We see advertisements all around us. They are on television, in magazines, on the Internet, all over social media and plastered up on large billboards everywhere. Ads are nothing new. Many of us have noticed them all of our lives and have just come to accept them, without realizing how effective ads really are and how advertisers use many subliminal techniques to get the advertisements to work on consumers. A television commercial is used to spark interest in a product or services, and even now with the growing interest in social media, without this influential and dominant form of advertisements, the majority of the companies and their respective products and services would not maximize their ability to reach various consumer bases. One of the biggest television platforms being the Super Bowl.
Watched by an average of 100 million people yearly, the Super Bowl is one of the most watched events in the U.S. and, as such, companies often attempt to capture the attention of the audience through a variety of entertaining and amusing commercials that are aired during the commercial breaks. But even with its high turnout the Superbowl is not the ideal ad space for all companies, especially with a 5 million dollar stake, and climbing. When pursuing this space companies need to consider things like budget, investment and turn out because you can have an amazing and engaging ad but that still might not prompt people to buy your product and while big brands like beer manufacturers can’t really go wrong because people will buy, the ads will pay for themselves, and social engagement might be the goal, but it might not be worth it for smaller brands.
Once past weighing the pros and cons of this 30 second, million dollar ad they move on to what their ad will be about. Who will be in it? Who are we targeting? What kind of tone will it have? Will it be at the beginning or end? Thing like this are essential because all companies have a budget and they need to make sure they make a quality commercial to get the most bang from their buck. With these ads companies tend to take risks and speak from the heart because that is what’s most effective along with knowing who you want the ad to reach and design it to appeal to them. Companies such as, Skittles and Doritos usually tend to lean on the fun and relevant side, which is great because no one wants to hear nagging from a commercial about snacks that are fun, while other companies, like Stella Artois and Chrysler can get away with taking a more serious and somber tone because their target audience are older and can understand heavier topics.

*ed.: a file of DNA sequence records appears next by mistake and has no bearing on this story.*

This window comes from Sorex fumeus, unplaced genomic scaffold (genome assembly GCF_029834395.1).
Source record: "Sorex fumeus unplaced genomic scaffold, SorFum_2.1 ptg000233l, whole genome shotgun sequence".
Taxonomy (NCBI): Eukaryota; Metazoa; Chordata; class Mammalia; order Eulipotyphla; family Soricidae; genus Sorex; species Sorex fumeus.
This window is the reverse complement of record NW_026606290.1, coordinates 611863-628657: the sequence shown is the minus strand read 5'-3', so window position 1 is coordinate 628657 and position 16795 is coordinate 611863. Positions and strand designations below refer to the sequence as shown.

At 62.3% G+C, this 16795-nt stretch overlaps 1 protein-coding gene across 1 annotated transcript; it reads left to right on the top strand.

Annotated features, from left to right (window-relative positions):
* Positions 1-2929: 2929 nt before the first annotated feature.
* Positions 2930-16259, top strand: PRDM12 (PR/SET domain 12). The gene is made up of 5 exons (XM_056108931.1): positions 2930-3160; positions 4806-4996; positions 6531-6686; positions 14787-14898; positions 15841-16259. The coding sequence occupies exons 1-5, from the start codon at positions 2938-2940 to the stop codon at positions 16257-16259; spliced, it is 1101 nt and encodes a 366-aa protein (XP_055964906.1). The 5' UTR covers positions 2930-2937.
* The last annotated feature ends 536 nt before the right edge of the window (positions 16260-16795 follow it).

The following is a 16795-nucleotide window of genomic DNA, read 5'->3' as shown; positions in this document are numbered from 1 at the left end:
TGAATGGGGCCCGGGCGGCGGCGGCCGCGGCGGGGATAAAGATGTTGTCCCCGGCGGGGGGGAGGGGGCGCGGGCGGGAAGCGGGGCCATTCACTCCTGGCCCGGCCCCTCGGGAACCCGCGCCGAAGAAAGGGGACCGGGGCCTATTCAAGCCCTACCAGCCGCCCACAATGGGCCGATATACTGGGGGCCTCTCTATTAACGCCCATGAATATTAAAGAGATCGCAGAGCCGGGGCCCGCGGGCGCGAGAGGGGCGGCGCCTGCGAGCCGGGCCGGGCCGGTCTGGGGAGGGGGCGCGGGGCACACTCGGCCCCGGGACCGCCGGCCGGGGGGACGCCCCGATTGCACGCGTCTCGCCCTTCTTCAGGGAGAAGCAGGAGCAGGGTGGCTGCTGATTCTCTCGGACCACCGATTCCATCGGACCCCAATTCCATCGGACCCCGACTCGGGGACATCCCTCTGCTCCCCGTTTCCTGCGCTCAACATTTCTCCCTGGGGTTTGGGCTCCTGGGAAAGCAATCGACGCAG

And although it’s unrealistic to expect someone to buy a car after watching a Super Bowl ad, some brands use this time to bring awareness and stand up for issues they believe in.
In 2018 and even in 2019, Coca Cola has released commercials preaching messages of diversity and inclusion. Here you see people and creatures of all sorts and in all different places and situations all drinking a coke, with the ending message being “Different is beautiful, and together is beautiful too.” Then in 2017, 84 Lumber, a brand that no one would expect having a commercial in the Super Bowl because of the slim probability of its revenue increasing, did have one, and a very powerful one at that. The company’s CEO, Maggie Hardy Magerko, explained that the commercial wasn’t aired to be controversial but to show that they’re a company of opportunity. In the video, called ‘The Journey Begins,’ a Mexican woman and her daughter are seen rising early for a long voyage. They pack their belongings, including personal photographs, and join other voyagers on a trek that appears to be a border crossing. The two cross fields, streams and railroad tracks, while traveling by truck, train and foot and camping by firelight. The rest aired on their website after being deemed too political.
At the end of the day, the Super Bowl and its commercials get the job done. It has the biggest audience, not even the royal weddings or the Olympics compare in viewer size! Everyone watches and/or talks about these ads and maybe the person watching won’t buy the product but in 30 seconds these companies make a lasting impression on them and will prompt them to spread the word.
- Brown, Joel. “What Makes a Memorable Super Bowl Ad?” Boston University, 1 Feb. 2018, www.bu.edu/articles/2019/what-makes-a-memorable-super-bowl-ad/.
- Calfas, Jennifer. “Here’s How Much It Costs to Buy a Commercial During Super Bowl 2019.” Money, 3 Feb. 2019, money.com/money/5633822/super-bowl-2019-commercial-ad-costs/.
- Grabianowski, Ed. “How Super Bowl Commercials Work.” HowStuffWorks, HowStuffWorks, 9 Jan. 2012, entertainment.howstuffworks.com/super-bowl-commercial4.htm.
- Morabito, Greg. “Coca-Cola’s New Super Bowl Commercial Draws Inspiration From Andy Warhol.” Eater, Eater, 28 Jan. 2019, www.eater.com/2019/1/28/18200891/coca-cola-super-bowl-commercial-2019.
- Nittle, Nadra. “What Makes a Super Bowl Ad Successful? An Ad Exec Explains.” Vox, Vox, 3 Feb. 2019, www.vox.com/the-goods/2019/1/25/18197609/super-bowl-ads-commercials-doritos-sprint-skittles.
- Payne, Marissa. “84 Lumber CEO: Super Bowl Ad Showing Trump’s Wall Wasn’t Intended to Be Political.” The Washington Post, WP Company, 7 Feb. 2017, www.washingtonpost.com/news/early-lead/wp/2017/02/04/company-re-tools-rejected-super-bowl-ad-but-you-can-still-see-the-original/.
- Perez, Sarah. “Super Bowl LIII Set Streaming Records, While TV Viewership Saw Massive Drop.” TechCrunch, TechCrunch, 5 Feb. 2019, techcrunch.com/2019/02/05/super-bowl-liii-set-streaming-records-while-tv-viewership-saw-massive-drop/.
- Wasserman, Todd. “Super Bowl Ad Effectiveness: Is the Spend Worth $5 Million?” Videa, 15 Jan. 2019, videa.tv/2019/01/super-bowl-ad-effectiveness-is-the-spend-worth-5-million/.